bail-outs would be financed under the Foreign Exchange Stabilisation Fund of the Treasury. The US Congress has
estimated the increase in the US public debt and the burden on taxpayers of the US contributions to the Asian
14. Financial Times, London, 27-28 December 1997, p. 3).
15. Institute of International Finance, Report of the Multilateral Agencies Group, IIF Annual Report, Washington,
16. Letter addressed by the Managing director of the Institute of International Finance Mr. Charles Dallara to Mr.
Philip Maystadt, Chairman of the IMF Interim Committee, April 1997, quoted in Institute of International Finance,
1997 Annual Report, Washington, 1997.
17. Steven Forbes, "Why Reward Bad Behaviour, editorial, Forbes Magazine, 4 May 1998.
18. "Hot money" is speculative capital, "dirty money" are the proceeds of organised crime which are routinely
laundered in the international financial system.
19. International Monetary Fund, Communiqué of the Interim Committee of the Board of Governors of the
International Monetary Fund, Press Release No. 98/14 Washington, April 16, 1998. The controversial proposal
to amend its articles on "capital account liberalisation" had initially been put forth in April 1997.
20. See Communique of the IMF Interim Committee, Hong Kong, 21 September 1997.
21. See Steven Forbes, op cit.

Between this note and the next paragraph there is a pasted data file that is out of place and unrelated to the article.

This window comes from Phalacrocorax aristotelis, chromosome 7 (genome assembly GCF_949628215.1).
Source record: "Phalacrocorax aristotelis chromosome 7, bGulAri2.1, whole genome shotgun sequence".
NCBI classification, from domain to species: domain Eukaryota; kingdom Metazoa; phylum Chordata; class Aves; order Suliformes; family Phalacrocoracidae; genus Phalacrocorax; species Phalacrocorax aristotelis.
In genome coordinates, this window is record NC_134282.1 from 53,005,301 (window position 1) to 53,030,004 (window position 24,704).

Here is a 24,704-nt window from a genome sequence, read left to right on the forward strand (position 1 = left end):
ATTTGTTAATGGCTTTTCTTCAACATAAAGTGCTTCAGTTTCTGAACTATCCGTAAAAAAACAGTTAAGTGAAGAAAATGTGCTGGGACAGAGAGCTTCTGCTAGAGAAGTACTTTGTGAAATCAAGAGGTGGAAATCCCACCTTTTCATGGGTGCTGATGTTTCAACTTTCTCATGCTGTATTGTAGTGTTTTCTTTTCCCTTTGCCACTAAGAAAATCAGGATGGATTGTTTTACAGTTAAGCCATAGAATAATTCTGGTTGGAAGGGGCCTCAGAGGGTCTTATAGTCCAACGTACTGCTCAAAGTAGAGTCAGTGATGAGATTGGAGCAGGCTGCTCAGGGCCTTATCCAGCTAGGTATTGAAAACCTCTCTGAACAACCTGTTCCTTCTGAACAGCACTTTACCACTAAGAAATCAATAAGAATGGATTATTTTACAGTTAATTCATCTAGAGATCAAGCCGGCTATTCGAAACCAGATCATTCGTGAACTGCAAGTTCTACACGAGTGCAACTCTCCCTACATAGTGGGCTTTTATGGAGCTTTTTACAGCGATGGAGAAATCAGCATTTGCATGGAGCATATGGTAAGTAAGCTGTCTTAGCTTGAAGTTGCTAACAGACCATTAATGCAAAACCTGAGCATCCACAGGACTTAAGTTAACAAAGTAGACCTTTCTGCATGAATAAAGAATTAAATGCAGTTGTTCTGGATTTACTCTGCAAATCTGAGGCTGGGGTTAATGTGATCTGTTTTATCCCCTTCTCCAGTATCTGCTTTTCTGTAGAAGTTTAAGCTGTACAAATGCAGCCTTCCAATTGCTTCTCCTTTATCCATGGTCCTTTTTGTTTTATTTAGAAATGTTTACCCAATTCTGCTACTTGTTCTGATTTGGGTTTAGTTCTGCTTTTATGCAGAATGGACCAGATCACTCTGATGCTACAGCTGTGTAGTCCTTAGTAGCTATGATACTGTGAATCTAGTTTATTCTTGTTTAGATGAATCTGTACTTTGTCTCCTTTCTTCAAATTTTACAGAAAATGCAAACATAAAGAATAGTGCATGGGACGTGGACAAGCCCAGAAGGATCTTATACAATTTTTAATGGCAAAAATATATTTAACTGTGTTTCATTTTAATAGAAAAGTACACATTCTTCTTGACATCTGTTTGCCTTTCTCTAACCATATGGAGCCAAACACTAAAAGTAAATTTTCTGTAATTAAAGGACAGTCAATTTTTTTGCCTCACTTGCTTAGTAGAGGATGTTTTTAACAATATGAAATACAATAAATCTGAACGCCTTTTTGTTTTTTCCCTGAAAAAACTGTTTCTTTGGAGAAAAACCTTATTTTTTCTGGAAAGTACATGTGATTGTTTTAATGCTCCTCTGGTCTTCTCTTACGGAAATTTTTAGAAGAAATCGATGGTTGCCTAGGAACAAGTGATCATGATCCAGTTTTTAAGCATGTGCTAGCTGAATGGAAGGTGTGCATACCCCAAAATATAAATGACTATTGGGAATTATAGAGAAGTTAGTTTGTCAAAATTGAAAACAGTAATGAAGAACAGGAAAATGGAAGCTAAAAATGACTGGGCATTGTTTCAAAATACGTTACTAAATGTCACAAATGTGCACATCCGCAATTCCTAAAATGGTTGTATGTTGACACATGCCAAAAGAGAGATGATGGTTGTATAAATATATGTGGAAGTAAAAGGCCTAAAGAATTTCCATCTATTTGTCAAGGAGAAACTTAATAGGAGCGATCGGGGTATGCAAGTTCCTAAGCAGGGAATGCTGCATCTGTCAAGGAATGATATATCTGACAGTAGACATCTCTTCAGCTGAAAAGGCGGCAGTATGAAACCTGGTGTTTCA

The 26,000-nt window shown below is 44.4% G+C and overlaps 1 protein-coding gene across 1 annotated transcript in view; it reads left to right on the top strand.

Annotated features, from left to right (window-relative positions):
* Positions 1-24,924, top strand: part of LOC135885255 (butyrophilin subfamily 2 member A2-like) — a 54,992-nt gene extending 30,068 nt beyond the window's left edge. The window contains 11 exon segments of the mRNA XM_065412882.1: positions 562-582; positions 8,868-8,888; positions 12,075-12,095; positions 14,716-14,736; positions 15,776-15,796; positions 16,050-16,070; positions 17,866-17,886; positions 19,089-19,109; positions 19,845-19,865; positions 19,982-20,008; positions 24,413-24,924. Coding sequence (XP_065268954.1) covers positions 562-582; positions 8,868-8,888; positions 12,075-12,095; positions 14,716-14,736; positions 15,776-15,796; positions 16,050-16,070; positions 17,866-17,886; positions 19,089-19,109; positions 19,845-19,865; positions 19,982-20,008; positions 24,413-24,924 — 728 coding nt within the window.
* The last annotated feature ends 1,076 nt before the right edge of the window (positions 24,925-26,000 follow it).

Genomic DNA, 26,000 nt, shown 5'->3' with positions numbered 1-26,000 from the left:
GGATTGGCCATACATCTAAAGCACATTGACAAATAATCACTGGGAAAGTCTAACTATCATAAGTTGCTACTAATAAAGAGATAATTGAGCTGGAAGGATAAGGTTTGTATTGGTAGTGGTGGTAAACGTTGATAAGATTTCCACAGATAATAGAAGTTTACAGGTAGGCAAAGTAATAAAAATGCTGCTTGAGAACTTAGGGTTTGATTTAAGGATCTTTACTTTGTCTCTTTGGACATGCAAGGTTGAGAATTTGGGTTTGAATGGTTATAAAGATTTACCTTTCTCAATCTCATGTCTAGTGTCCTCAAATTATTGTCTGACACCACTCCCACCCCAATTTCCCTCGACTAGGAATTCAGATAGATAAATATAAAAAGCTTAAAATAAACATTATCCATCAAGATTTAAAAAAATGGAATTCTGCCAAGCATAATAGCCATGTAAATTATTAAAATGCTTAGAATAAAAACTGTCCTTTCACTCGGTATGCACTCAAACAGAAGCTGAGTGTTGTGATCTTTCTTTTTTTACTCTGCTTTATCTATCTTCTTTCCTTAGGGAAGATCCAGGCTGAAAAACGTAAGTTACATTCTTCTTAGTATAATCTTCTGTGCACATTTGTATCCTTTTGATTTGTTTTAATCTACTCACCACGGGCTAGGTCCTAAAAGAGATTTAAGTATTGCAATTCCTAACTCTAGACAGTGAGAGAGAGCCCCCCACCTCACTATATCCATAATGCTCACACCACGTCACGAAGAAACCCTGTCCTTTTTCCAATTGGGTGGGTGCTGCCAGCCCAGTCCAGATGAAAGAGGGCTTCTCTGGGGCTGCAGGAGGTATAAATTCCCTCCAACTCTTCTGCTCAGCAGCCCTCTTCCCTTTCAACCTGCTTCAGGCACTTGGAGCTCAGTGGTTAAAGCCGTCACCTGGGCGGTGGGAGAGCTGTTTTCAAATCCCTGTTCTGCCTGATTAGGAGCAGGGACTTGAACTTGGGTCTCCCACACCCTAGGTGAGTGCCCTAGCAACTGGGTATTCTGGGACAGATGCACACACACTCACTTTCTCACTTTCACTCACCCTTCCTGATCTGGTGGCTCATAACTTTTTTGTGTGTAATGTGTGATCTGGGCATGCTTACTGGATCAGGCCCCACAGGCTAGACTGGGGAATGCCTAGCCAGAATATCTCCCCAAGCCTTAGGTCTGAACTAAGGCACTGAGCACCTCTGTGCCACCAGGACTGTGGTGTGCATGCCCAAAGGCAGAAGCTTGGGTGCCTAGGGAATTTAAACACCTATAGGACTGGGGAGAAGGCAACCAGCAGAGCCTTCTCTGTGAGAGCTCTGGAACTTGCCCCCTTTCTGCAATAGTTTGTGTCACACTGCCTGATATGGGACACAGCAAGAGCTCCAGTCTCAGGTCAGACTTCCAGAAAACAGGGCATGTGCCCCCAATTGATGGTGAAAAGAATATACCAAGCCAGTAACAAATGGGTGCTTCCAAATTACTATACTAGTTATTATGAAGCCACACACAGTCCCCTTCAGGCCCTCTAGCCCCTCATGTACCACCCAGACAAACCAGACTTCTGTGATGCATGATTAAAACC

22. Institute of International Finance, "East Asian Crises Calls for New International Measures, Say Financial
Leaders", Press Release, 18 April 1998.
23. IMF, Communiqué of the Interim Committee of the Board of Governors, April 16, 1998.
24. The IIF proposes that global banks and brokerage houses could for this purpose "be rotated and selected
through a neutral process [to ensure confidentiality], and a regular exchange of views [which] is unlikely to reveal
dramatic surprises that turn markets abruptly (...). In this era of globalization, both market participants and
multilateral institutions have crucial roles to play; the more they understand each other, the greater the prospects
for better functioning of markets and financial stability... ". See Letter of Charles Dallara, Managing Director of the
IIF to Mr. Philip Maystadt, Chairman of IMF Interim Committee, IIF, Washington, 8 April 1998.
25. Closing Address, Bretton Woods Conference, Bretton Woods, New Hampshire, 22 July 1944. The IMF's
present role is in violation of its Articles of Agreement.
(*)Michel Chossudovsky is Professor of Economics, University of Ottawa, author of The Globalisation of Poverty, Impacts of IMF and World Bank Reforms, Third World Network, Penang and Zed Books, London, 1997.